America's Most Wanted Gangster and the Manhunt That Brought Him to JusticeBook - 2013
It was after a nine-year stint in Alcatraz and other prisons that Whitey reunited with his brother William "Billy" Bulger, who was soon to become one of Massachusetts's most powerful politicians. He also became reacquainted with John Connolly, who had grown up around the corner from the Bulgers and was now--with Billy's help--a rising star at the FBI.
Once Whitey emerged triumphant from the bloody Boston gang wars, Connolly recruited him as an informant against the Mafia. Their clandestine relationship made Whitey untouchab≤ the FBI overlooked gambling, drugs, and even homicide to protect their source. Among the close-knit Irish community in South Boston, nothing was more important than honor and loyalty, and nothing was worse than being a rat. Whitey is charged with the deaths of nineteen people killed over turf, for business, and even for being informants; yet to this day he denies he ever gave up his friends or landed anyone in jail.
Based on exclusive access and previously undisclosed documents, Cullen and Murphy explore the truth of the Whitey Bulger story. They reveal for the first time the extent of his two parallel family lives with different women, as well as his lifelong paranoia stemming in part from his experience in the CIA's MKULTRA program. They describe his support of the IRA and his hitherto-unknown role in the Boston busing crisis, and they show a keen understanding of his mindset while on the lam and behind bars. The result is the first full portrait of this legendary criminal figure--a gripping story of wiseguys and cops, horrendous government malfeasance, and a sixteen-year manhunt that climaxed in Whitey's dramatic capture in Santa Monica in June 2011.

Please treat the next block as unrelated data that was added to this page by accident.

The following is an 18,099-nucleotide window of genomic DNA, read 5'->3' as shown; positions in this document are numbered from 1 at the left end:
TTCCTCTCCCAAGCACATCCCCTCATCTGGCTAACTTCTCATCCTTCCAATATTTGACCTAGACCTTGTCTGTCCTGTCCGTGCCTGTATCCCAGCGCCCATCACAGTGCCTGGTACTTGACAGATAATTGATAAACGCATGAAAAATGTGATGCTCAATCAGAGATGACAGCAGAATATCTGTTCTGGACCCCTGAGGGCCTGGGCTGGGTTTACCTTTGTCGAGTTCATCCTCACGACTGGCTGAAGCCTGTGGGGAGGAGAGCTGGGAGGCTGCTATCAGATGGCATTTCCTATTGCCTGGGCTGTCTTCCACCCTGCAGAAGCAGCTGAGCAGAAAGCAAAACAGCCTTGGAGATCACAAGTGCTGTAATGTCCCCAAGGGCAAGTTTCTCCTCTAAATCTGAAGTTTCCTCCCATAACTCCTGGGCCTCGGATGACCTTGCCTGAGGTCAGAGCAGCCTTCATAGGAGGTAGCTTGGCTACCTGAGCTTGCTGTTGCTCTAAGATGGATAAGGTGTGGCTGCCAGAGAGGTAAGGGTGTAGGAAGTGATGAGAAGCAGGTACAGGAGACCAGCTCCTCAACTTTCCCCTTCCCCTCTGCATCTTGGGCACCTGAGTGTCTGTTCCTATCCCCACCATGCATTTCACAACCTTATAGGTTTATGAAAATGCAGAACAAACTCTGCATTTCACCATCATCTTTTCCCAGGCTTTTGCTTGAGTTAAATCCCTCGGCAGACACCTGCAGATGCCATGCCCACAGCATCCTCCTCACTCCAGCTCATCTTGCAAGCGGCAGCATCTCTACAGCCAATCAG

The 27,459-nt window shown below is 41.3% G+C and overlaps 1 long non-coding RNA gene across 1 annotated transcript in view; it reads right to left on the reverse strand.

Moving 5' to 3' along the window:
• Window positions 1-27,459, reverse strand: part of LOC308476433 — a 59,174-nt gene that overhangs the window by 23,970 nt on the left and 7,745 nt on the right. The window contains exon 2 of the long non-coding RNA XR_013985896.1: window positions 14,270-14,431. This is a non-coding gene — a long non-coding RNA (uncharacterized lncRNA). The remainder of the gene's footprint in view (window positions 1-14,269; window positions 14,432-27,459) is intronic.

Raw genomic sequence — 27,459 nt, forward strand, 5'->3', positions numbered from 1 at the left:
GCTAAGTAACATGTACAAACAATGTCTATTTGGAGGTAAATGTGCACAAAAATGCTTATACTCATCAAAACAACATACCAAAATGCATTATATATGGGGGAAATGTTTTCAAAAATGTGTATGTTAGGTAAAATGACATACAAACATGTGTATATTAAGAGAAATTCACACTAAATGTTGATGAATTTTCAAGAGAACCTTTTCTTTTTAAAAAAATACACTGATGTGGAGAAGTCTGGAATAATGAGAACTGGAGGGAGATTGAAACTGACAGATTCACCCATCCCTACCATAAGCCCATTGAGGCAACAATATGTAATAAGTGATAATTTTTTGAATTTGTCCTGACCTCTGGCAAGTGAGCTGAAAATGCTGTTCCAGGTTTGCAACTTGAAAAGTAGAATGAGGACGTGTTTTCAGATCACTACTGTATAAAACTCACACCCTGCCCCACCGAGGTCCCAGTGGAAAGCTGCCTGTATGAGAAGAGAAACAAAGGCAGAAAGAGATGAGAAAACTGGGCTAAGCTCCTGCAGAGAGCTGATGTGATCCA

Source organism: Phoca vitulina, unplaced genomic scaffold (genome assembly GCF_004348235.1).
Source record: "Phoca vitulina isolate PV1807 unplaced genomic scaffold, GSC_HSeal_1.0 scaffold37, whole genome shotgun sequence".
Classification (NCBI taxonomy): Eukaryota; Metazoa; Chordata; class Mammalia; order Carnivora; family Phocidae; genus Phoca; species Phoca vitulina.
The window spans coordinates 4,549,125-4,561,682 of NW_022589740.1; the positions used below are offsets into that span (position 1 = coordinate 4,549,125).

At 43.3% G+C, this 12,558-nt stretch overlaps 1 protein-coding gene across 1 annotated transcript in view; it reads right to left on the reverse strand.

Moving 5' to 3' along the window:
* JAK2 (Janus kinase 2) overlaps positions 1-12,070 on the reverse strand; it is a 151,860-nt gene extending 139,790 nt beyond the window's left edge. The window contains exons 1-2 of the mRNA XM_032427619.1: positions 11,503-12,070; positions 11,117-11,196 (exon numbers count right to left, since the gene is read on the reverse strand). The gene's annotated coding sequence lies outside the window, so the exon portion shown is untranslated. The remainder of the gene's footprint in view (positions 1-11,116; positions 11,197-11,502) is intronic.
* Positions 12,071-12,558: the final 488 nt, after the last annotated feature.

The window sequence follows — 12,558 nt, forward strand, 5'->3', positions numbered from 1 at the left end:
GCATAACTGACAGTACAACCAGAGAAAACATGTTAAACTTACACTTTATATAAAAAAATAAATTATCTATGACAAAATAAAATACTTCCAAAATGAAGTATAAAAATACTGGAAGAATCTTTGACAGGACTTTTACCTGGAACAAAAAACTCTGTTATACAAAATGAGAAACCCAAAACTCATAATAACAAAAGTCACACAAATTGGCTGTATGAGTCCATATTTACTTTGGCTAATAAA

From Library Staff
Award-winning Boston Globe reporters chronicle the life and times of notorious Mafioso turned informant for the FBI.
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Connolly insisted to other agents, and even to his supervisors, Morris and Ring, that Whitey and Flemmi were to be treated not as criminals but, as he put it, associates.
The war against organized crime in Boston was reaching its climax; and through it all, the FBI and the state police were at war with each other.
Whitey was able to cement his power precisely because the FBI considered the Mafia the only worth while organized crime target for law enforcement.
How could he and Whitey be guilty of the crimes the federal government had charged them with? They had committed those crimes with the permission of the FBI.
As the clerk magistrate of Boston Juvenile Court, Jack Bulger was a sworn officer or the court. But he didn't hesitate to break the law to help his fugitive brother.
But Bill Bulger's loyalty to his brother trumped any obligation he might have felt to either the FBI or the public good in general.
The FBI had been "looking" for John Martorano for sixteen years. The Massachusetts State Police found him in less than a day.
Bulger loyalists, many owing their jobs to Bill Bulger, clung to the myth that Whitey made their streets safer.
The resulting propaganda, showing the IRA in bed with Boston criminals, could be much more damaging then losing seven tons of weapons.
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